Jon Campisi Dec. 14, 2012, 8:33am

The legal saga between Pennsylvania’s First Judicial District and a local attorney over a

botched family courthouse deal has officially come to a close after the defendants recently agreed to pay Philadelphia’s court system $4 million to settle the legal malpractice claims.

The FJD had filed suit against attorney Jeffrey Rotwitt, the Philadelphia firm for which he previously worked, Obermayer Rebmann Maxwell & Hippel, and a limited liability partnership operated by Rotwitt over claims that the attorney failed to disclose to the FJD his dual role in the project to secure a location for a new family court building in downtown Philadelphia.

After bringing on Rotwitt as the court system’s liaison to find an acceptable location for the facility, the FJD learned that the lawyer was also a co-developer on the project, and thereby was getting paid twice for his work, which the courts viewed as double-dipping.

In November 2011, the FJD filed suit in Philadelphia’s Court of Common Pleas against Rotwitt, his Deilwydd Property Group and Obermayer, asserting legal malpractice and other claims.

The case was marked by some drama, including difficulties in getting a former state Supreme Court justice to sit for a deposition and counterclaims that were filed by Rotwitt against his former law firm.

The saga has come to a close, though, with the Dec. 6 settlement agreement that was approved by R. Stanton Wettick, Jr., the Allegheny County Common Pleas Court judge who was specially assigned to preside over the case in Philadelphia.

The stipulation says that aside from the $4 million settlement, all counterclaims and cross-claims involved in the litigation are to be dismissed with prejudice.

The stipulation was signed off on by the various attorneys in the case, which included FJD lawyer Richard A. Sprague, Obermayer defense attorneys Jeffrey B. McCarron and Candidus K. Dougherty, of the firm Swartz Campbell, Rotwitt’s attorneys Gerald J. Dugan and Eugene J. Maginnis, Jr., of Dugan, Brinkmann, Maginnis and Pace, and lawyer Catherine M. Recker, who represented Deilwydd Property Group.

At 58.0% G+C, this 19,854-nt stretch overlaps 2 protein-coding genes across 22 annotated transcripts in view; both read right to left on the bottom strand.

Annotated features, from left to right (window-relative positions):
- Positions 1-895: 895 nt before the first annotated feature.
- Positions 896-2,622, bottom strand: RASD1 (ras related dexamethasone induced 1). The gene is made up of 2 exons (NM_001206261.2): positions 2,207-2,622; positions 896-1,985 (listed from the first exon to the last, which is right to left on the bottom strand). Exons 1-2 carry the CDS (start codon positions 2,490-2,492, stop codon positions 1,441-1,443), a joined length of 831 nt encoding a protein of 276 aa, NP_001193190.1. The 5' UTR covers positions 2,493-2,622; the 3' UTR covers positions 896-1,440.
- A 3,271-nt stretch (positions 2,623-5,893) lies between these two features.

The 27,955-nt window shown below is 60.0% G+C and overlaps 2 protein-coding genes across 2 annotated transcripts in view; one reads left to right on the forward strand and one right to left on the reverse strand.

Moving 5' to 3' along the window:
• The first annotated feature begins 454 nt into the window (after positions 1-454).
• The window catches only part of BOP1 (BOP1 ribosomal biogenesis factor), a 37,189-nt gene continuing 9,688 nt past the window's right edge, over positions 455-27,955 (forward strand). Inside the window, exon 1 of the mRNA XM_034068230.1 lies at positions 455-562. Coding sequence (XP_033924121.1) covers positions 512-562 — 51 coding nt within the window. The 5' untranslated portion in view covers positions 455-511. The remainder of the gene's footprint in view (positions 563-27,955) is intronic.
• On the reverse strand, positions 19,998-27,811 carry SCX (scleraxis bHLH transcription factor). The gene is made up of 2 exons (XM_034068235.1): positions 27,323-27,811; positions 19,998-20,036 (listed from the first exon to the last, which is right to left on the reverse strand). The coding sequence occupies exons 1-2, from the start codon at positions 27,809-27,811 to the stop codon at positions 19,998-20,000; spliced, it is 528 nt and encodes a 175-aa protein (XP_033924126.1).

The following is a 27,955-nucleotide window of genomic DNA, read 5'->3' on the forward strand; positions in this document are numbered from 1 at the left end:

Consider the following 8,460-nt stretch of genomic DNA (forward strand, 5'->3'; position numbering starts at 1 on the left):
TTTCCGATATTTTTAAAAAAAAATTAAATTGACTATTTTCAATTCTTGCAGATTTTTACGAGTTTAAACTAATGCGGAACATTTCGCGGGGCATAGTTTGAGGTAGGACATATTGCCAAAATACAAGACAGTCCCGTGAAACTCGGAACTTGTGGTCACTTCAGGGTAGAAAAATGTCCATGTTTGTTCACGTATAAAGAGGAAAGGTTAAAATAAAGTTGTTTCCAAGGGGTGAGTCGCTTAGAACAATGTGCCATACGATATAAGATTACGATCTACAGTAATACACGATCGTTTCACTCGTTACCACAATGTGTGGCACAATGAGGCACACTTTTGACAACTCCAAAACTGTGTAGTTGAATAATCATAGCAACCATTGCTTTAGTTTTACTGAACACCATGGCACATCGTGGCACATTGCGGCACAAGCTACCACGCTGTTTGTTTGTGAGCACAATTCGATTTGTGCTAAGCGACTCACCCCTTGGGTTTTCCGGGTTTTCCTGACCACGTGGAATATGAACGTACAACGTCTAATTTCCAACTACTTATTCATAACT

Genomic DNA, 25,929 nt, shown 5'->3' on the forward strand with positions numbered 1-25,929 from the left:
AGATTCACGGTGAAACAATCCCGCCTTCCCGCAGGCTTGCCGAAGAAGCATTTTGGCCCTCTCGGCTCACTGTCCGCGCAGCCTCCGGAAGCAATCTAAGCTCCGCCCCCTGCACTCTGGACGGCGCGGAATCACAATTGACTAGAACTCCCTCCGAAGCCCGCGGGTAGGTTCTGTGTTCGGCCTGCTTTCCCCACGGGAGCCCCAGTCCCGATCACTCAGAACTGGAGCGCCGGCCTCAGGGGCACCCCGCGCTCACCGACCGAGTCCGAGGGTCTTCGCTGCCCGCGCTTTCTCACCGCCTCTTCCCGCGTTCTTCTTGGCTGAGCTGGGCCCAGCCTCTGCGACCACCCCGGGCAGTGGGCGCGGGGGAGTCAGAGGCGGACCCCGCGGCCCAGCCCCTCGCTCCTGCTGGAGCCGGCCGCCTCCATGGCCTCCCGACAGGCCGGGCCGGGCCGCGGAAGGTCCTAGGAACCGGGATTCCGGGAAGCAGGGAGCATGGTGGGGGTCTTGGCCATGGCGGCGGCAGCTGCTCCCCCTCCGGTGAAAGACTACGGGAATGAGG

A copy of the settlement agreement, which was attached as an exhibit to the court order, shows that the FJD will receive five separate payments from Travelers and Obermayer respectively between within 21 days of the execution of the settlement agreement and Jan. 3, 2014.

The agreement shows that Obermayer will pay out $2 million to settle the claims while Travelers, Obermayer’s and Rotwitt’s malpractice insurer, also agreed to pay $2 million.

The Legal Intelligencer, citing sources familiar with the litigation, reported that Rotwitt would be making no personal contribution to the settlement.

The paper further quoted Rotwitt as saying that the fact that he is not contributing to the settlement vindicated him; the attorney contended all along that he had disclosed his dual role as a developer to the FJD from early on.

The FJD originally planned to have developer Donald Pulver and his Northwest 15th Street Associates group build the new family court building at 15th and Arch streets in Center City, Philadelphia.

Rotwitt had partnered with Pulver to construct the facility for about two years.

The settlement dollars will be placed in the fund to build the new Philadelphia family courthouse, which has not yet been complete.

Pennsylvania Supreme Court Justice Ronald Castille, who, as the high court’s liaison justice to the project had been a co-plaintiff in the litigation, was quoted in the Legal Intelligencer as saying that the settlement in the case “puts the whole thing behind us and lets us focus on the building.”

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